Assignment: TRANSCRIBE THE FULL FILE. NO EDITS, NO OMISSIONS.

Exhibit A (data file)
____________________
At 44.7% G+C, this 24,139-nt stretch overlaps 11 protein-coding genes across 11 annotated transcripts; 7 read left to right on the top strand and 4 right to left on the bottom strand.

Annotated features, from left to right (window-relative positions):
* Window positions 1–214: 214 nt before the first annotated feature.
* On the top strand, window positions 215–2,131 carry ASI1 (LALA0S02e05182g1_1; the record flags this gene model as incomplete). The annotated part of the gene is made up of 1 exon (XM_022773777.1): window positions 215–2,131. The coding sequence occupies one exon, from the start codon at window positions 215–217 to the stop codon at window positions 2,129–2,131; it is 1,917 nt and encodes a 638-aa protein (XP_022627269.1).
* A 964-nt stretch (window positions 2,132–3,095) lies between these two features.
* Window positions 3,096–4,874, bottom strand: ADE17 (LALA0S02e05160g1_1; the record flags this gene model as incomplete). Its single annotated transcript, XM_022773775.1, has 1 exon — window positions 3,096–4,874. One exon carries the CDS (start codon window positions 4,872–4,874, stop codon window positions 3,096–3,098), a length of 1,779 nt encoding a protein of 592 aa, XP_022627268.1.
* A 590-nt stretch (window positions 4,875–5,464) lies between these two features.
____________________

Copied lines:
At 44.7% G+C, this 24,139-nt stretch overlaps 11 protein-coding genes across 11 annotated transcripts; 7 read left to right on the top strand and 4 right to left on the bottom strand.

Annotated features, from left to right (window-relative positions):
* Window positions 1–214: 214 nt before the first annotated feature.
* On the top strand, window positions 215–2,131 carry ASI1 (LALA0S02e05182g1_1; the record flags this gene model as incomplete). The annotated part of the gene is made up of 1 exon (XM_022773777.1): window positions 215–2,131. The coding sequence occupies one exon, from the start codon at window positions 215–217 to the stop codon at window positions 2,129–2,131; it is 1,917 nt and encodes a 638-aa protein (XP_022627269.1).
* A 964-nt stretch (window positions 2,132–3,095) lies between these two features.
* Window positions 3,096–4,874, bottom strand: ADE17 (LALA0S02e05160g1_1; the record flags this gene model as incomplete). Its single annotated transcript, XM_022773775.1, has 1 exon — window positions 3,096–4,874. One exon carries the CDS (start codon window positions 4,872–4,874, stop codon window positions 3,096–3,098), a length of 1,779 nt encoding a protein of 592 aa, XP_022627268.1.
* A 590-nt stretch (window positions 4,875–5,464) lies between these two features.